In a study reported on in the December 1, 2016, issue of JAVMA, “Effects of trazodone on behavioral signs of stress in hospitalized dogs,” pharmacologic intervention is a potential next step for improving kenneled dogs’ quality of life. While additional research is needed to determine the efficacy and practicality of such interventions, one promising medication has been proposed: trazodone hydrochloride (trazodone).

Trazodone, an atypical antidepressant classified as a serotonin receptor antagonist and reuptake inhibitor, is often prescribed for generalized anxiety disorders and specific phobias (for example, those triggered by loud noises, such as thunderstorms) in dogs. The transition into a shelter may function as a similar stressor. Everything a dog was once comfortable with, and in control of, is jarringly removed, and novelty becomes the norm.

Therefore, in 2018, ACC began to use low-dose trazodone on a trial basis to ease the transition period into the shelter environment. All dogs were given one to two doses of trazodone (5 mg/kg) within 48 hours of intake.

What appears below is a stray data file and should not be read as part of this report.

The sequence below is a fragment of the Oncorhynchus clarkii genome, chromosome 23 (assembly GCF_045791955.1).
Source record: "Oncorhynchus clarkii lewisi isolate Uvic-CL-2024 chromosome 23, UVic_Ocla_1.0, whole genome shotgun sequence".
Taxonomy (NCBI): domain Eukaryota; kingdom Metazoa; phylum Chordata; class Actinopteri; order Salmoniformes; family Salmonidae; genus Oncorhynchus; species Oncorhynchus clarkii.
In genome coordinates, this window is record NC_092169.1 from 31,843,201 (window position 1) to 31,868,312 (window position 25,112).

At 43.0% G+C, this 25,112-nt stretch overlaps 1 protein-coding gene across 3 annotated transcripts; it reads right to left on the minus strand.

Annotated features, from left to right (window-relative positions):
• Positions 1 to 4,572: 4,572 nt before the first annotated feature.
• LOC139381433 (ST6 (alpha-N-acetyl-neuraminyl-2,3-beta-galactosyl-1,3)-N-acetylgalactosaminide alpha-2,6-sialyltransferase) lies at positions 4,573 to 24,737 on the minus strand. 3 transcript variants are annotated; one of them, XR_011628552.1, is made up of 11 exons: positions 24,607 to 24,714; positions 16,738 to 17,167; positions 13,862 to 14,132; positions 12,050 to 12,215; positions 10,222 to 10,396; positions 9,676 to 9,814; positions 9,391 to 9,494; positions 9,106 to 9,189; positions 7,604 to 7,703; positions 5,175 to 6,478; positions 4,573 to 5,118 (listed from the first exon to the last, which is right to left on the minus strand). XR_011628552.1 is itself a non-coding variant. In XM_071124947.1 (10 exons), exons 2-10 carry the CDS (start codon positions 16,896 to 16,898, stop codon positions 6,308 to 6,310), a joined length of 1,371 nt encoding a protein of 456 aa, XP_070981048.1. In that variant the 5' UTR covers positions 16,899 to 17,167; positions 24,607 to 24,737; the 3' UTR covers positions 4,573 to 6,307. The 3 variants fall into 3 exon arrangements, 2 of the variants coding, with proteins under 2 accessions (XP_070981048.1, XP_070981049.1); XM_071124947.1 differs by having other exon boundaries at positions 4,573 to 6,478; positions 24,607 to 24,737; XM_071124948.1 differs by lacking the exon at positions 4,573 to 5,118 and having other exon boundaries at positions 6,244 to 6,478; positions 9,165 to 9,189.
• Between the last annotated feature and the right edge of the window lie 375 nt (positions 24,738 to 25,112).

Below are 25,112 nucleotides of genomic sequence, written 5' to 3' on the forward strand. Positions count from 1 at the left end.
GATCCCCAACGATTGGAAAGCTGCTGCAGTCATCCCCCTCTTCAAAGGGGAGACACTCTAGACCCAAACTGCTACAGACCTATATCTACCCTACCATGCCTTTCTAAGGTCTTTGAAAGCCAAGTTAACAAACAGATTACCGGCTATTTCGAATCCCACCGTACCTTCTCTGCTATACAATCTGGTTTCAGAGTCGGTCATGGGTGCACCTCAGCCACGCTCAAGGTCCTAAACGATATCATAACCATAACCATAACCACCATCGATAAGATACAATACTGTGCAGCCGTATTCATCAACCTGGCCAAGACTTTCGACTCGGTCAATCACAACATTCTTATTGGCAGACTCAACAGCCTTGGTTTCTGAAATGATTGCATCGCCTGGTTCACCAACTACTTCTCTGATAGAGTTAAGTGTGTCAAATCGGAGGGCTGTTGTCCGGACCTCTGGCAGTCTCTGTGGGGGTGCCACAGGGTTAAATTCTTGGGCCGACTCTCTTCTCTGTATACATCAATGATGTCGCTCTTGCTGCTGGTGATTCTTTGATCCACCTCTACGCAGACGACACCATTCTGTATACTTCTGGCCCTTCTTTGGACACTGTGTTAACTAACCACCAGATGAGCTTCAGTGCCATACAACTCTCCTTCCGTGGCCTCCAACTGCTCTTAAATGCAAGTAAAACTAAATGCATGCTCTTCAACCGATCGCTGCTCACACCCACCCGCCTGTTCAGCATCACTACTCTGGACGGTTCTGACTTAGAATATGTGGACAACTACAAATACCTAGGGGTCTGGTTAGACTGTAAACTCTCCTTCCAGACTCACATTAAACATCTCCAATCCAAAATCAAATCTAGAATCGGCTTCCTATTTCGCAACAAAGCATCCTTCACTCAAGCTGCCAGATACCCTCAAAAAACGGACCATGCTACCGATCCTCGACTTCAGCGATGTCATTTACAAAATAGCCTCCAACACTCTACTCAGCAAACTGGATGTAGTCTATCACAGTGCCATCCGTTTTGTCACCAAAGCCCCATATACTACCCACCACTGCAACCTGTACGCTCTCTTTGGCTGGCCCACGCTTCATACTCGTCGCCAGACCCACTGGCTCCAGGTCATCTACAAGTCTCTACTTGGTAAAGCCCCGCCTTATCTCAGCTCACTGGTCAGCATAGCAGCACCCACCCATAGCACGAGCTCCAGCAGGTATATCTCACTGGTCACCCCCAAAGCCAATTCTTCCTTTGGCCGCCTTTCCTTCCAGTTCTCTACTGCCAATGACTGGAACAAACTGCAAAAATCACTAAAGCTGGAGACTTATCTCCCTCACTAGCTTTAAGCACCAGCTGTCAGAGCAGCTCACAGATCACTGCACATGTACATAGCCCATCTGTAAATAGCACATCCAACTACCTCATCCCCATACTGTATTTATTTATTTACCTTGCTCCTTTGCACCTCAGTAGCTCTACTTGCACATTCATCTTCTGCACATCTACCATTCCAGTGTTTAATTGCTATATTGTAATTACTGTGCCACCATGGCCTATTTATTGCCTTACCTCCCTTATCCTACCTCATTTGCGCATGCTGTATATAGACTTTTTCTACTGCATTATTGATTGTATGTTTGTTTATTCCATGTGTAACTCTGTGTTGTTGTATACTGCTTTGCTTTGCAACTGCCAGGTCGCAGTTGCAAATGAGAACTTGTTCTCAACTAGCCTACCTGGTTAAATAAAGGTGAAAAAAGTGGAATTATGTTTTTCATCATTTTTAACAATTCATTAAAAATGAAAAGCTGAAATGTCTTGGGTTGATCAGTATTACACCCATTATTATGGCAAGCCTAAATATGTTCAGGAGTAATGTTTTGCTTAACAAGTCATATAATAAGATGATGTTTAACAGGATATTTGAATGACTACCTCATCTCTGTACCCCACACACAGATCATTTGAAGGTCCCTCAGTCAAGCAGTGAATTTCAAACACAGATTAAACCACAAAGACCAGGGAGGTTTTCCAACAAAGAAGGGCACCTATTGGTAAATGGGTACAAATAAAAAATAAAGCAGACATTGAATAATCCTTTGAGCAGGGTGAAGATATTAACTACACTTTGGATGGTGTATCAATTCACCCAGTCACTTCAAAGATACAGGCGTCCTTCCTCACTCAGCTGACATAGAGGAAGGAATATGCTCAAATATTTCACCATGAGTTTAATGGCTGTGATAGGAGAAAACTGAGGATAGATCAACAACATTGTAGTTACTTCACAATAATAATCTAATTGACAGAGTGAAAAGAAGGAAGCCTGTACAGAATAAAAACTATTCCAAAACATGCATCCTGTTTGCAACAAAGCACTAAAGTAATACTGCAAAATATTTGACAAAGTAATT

How did we test the theory?

To evaluate whether trazodone may be helpful in reducing the number of cases of CIRDC, we compared two time periods: the population that received the drug, and a historical control that didn’t. In November and December 2018, all dogs received an appropriate dose of trazodone upon entering the shelter. In the control group—dogs entering the shelter in November and December 2016 and 2017—no dogs received trazodone. We identified 1,766 records for use and inclusion in the analysis.

What did we find?

Statistical tests comparing the number of sick dogs in the No Trazodone and Trazodone groups identified a significant change in illness rates. Fewer dogs in the Trazodone group (29.1%) were sick compared to the No Trazodone group (41.2%). Moreover, dogs in the Trazodone group had a statistically significant shorter length of stay (average of 9.23 days) in the shelter than dogs in the No Trazodone group (average of 10.47 days). Finally, dogs in the Trazodone group had a higher rate of adoption (42.1%) compared to the No Trazodone group (30.4%).

What do these correlational findings mean?